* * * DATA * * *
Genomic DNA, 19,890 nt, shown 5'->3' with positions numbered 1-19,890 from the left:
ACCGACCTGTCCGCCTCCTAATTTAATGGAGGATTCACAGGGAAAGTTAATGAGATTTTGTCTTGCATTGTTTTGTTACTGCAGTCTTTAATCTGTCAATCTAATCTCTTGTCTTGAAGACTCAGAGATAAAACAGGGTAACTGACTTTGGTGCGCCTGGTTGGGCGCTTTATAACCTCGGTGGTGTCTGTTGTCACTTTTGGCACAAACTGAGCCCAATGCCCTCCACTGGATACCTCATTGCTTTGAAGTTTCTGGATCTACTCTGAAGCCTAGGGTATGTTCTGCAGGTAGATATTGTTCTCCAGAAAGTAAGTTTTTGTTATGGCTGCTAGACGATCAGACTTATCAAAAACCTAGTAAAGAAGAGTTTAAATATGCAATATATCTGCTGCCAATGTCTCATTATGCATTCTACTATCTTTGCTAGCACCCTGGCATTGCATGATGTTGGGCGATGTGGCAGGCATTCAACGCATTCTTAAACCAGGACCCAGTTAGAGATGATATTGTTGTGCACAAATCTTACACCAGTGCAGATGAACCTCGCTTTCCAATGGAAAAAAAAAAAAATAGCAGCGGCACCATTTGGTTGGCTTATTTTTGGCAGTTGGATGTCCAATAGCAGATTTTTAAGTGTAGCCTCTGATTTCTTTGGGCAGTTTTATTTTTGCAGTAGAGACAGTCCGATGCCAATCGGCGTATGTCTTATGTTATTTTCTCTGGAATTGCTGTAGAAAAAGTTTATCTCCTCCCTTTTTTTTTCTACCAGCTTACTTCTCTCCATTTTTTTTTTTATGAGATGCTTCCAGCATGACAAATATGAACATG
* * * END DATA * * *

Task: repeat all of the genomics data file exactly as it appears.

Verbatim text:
Genomic DNA, 19,890 nt, shown 5'->3' with positions numbered 1-19,890 from the left:
ACCGACCTGTCCGCCTCCTAATTTAATGGAGGATTCACAGGGAAAGTTAATGAGATTTTGTCTTGCATTGTTTTGTTACTGCAGTCTTTAATCTGTCAATCTAATCTCTTGTCTTGAAGACTCAGAGATAAAACAGGGTAACTGACTTTGGTGCGCCTGGTTGGGCGCTTTATAACCTCGGTGGTGTCTGTTGTCACTTTTGGCACAAACTGAGCCCAATGCCCTCCACTGGATACCTCATTGCTTTGAAGTTTCTGGATCTACTCTGAAGCCTAGGGTATGTTCTGCAGGTAGATATTGTTCTCCAGAAAGTAAGTTTTTGTTATGGCTGCTAGACGATCAGACTTATCAAAAACCTAGTAAAGAAGAGTTTAAATATGCAATATATCTGCTGCCAATGTCTCATTATGCATTCTACTATCTTTGCTAGCACCCTGGCATTGCATGATGTTGGGCGATGTGGCAGGCATTCAACGCATTCTTAAACCAGGACCCAGTTAGAGATGATATTGTTGTGCACAAATCTTACACCAGTGCAGATGAACCTCGCTTTCCAATGGAAAAAAAAAAAAATAGCAGCGGCACCATTTGGTTGGCTTATTTTTGGCAGTTGGATGTCCAATAGCAGATTTTTAAGTGTAGCCTCTGATTTCTTTGGGCAGTTTTATTTTTGCAGTAGAGACAGTCCGATGCCAATCGGCGTATGTCTTATGTTATTTTCTCTGGAATTGCTGTAGAAAAAGTTTATCTCCTCCCTTTTTTTTTCTACCAGCTTACTTCTCTCCATTTTTTTTTTTATGAGATGCTTCCAGCATGACAAATATGAACATG